Concentration is another factor that influences the con- sistency of the final products, ie, the measured amount of hyaluronic acid contained in the gel, expressed in mg/mL. This amount comprises both soluble molecules (free par- ticles of hyaluronic acid) and insoluble particles (related to the crosslink). Addition of free hyaluronic acid in the gel is done to facilitate passage of the filler through a needle by reducing the extrusion force.8 With the same number of crosslinks or crosslinking percentage, higher concentrations of hyaluronic acid will result in a thicker gel. Gels with a higher rigidity have a better ability to withstand the dynamic forces that occur during movements of facial muscles; thus being more suitable for filling deeper and sharper grooves, such as nasolabial and nasogenian folds. Thinner gels are better suited for areas with static and superficial wrinkles, where resistance is lower, such as periorbital and perioral The elastic component, represented as G’, is another important physical property. It reflects the ability of a gel to resist deformation when a force is applied against it. In practical terms, a gel with a greater elastic component will be firmer and stronger and will undergo fewer changes in shape when pressure is applied to it. Clinically, this gel will have a greater ability to generate volume and support.Additionally, it will have increased ability to withstand the daily dynamic forces, such as movements of facial muscles, therefore, it is more suitable for areas such as the nasolabial and nasogenian grooves. On the other hand, gels with lower elastic modulus will be more appropriate for areas that do not suffer as much pressure, such as lachrymal fold and lips. A more fluid gel in an area that suffers high pressure would not resist deformation and would be pushed towards the area of lowest resistance, resulting in worse clinical results and lower procedure durability.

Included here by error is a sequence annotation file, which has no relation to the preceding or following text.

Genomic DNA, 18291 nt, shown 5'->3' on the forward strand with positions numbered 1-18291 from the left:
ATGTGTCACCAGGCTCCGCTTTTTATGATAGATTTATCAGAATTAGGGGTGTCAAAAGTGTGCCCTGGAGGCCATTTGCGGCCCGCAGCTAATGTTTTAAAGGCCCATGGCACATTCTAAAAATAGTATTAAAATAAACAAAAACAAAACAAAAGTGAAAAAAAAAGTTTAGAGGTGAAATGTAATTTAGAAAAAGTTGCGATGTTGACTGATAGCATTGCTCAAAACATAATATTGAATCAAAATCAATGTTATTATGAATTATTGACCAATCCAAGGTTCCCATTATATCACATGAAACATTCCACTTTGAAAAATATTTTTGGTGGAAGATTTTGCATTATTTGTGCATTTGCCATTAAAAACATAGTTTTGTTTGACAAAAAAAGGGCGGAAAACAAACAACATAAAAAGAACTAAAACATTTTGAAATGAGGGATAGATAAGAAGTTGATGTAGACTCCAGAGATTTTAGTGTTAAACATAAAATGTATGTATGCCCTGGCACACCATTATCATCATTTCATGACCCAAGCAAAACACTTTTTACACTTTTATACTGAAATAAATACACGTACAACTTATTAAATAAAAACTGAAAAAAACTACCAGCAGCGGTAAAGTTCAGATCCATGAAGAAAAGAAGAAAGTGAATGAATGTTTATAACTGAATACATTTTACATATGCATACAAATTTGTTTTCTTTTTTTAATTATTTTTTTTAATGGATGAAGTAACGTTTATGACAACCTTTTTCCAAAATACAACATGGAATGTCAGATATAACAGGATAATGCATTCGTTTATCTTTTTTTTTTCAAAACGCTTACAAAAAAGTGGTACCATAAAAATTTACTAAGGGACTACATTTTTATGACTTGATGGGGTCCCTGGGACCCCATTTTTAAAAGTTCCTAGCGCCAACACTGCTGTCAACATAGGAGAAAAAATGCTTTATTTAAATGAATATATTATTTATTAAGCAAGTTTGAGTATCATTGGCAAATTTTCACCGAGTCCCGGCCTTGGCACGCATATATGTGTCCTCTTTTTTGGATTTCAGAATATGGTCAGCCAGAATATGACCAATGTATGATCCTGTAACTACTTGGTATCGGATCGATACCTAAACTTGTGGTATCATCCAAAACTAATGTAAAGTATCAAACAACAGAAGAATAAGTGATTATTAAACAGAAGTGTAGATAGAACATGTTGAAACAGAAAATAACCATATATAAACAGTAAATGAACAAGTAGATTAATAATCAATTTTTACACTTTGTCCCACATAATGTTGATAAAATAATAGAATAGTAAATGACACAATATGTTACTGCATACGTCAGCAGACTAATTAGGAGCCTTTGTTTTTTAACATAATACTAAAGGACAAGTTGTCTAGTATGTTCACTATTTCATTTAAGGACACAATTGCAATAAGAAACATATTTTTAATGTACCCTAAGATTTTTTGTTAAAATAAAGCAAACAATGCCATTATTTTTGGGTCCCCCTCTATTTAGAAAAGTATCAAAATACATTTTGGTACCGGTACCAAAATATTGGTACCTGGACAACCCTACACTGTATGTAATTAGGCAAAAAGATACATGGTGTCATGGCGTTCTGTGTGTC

The gel’s binding capacity with water, which is the intrinsic characteristic of hyaluronic acid, is influenced by several already mentioned properties. The crosslink density directly affects this ability to absorb water. With a greater amount of crosslinks, the chains of hyaluronic acid will be closer and less flexible, making the connection with the water more difficult.11 The presence of dangling links, which do not alter the structure of hyaluronic acid so intensely, may contribute to the gel’s swelling. Moreover, insofar as we have a more concentrated gel, ie, with a higher quantity of repeating disaccharide units, we expect more water mole- cules to bind with the polymer.Due to its hygroscopic property, hyaluronic acid can still increase its volume by 10%–15% after application.It is important to stress that the gel may or may not have reached its binding balance with water during the manufacturing process. A fully hydrated gel would have theoretically reached its maximum hydration capacity and, therefore, would not cause severe swelling after being injected into the dermis, while a gel that has not yet reached this balance would tend to swell more after the injection.